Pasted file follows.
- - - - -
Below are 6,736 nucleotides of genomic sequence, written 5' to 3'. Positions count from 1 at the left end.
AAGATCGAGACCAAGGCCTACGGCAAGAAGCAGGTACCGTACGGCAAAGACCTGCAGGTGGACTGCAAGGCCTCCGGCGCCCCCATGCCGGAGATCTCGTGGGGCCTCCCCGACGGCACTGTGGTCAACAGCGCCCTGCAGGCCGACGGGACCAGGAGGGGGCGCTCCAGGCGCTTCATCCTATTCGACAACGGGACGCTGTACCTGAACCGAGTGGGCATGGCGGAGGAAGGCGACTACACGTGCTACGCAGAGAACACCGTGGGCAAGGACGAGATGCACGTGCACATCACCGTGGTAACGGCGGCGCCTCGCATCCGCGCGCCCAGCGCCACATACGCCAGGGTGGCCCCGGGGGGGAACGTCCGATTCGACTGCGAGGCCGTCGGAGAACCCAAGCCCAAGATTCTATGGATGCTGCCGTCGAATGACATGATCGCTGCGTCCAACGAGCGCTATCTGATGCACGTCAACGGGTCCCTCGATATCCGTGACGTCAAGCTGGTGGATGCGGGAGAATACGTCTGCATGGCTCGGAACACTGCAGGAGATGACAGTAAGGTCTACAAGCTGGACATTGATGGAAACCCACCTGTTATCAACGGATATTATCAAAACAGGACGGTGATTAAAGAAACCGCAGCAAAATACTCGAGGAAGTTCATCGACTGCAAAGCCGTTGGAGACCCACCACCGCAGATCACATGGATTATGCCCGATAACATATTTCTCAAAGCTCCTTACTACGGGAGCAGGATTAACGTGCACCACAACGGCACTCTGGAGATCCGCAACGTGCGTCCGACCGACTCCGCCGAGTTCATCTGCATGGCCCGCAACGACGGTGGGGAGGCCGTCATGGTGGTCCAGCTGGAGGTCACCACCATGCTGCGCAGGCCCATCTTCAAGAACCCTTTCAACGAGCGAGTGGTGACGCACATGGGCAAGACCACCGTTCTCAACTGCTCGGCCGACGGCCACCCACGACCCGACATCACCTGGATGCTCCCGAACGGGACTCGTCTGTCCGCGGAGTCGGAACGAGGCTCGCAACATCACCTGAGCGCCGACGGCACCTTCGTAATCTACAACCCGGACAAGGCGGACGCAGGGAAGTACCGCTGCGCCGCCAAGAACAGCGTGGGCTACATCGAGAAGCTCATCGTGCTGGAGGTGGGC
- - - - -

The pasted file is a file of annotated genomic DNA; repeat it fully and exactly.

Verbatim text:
Below are 6,736 nucleotides of genomic sequence, written 5' to 3'. Positions count from 1 at the left end.
AAGATCGAGACCAAGGCCTACGGCAAGAAGCAGGTACCGTACGGCAAAGACCTGCAGGTGGACTGCAAGGCCTCCGGCGCCCCCATGCCGGAGATCTCGTGGGGCCTCCCCGACGGCACTGTGGTCAACAGCGCCCTGCAGGCCGACGGGACCAGGAGGGGGCGCTCCAGGCGCTTCATCCTATTCGACAACGGGACGCTGTACCTGAACCGAGTGGGCATGGCGGAGGAAGGCGACTACACGTGCTACGCAGAGAACACCGTGGGCAAGGACGAGATGCACGTGCACATCACCGTGGTAACGGCGGCGCCTCGCATCCGCGCGCCCAGCGCCACATACGCCAGGGTGGCCCCGGGGGGGAACGTCCGATTCGACTGCGAGGCCGTCGGAGAACCCAAGCCCAAGATTCTATGGATGCTGCCGTCGAATGACATGATCGCTGCGTCCAACGAGCGCTATCTGATGCACGTCAACGGGTCCCTCGATATCCGTGACGTCAAGCTGGTGGATGCGGGAGAATACGTCTGCATGGCTCGGAACACTGCAGGAGATGACAGTAAGGTCTACAAGCTGGACATTGATGGAAACCCACCTGTTATCAACGGATATTATCAAAACAGGACGGTGATTAAAGAAACCGCAGCAAAATACTCGAGGAAGTTCATCGACTGCAAAGCCGTTGGAGACCCACCACCGCAGATCACATGGATTATGCCCGATAACATATTTCTCAAAGCTCCTTACTACGGGAGCAGGATTAACGTGCACCACAACGGCACTCTGGAGATCCGCAACGTGCGTCCGACCGACTCCGCCGAGTTCATCTGCATGGCCCGCAACGACGGTGGGGAGGCCGTCATGGTGGTCCAGCTGGAGGTCACCACCATGCTGCGCAGGCCCATCTTCAAGAACCCTTTCAACGAGCGAGTGGTGACGCACATGGGCAAGACCACCGTTCTCAACTGCTCGGCCGACGGCCACCCACGACCCGACATCACCTGGATGCTCCCGAACGGGACTCGTCTGTCCGCGGAGTCGGAACGAGGCTCGCAACATCACCTGAGCGCCGACGGCACCTTCGTAATCTACAACCCGGACAAGGCGGACGCAGGGAAGTACCGCTGCGCCGCCAAGAACAGCGTGGGCTACATCGAGAAGCTCATCGTGCTGGAGGTGGGC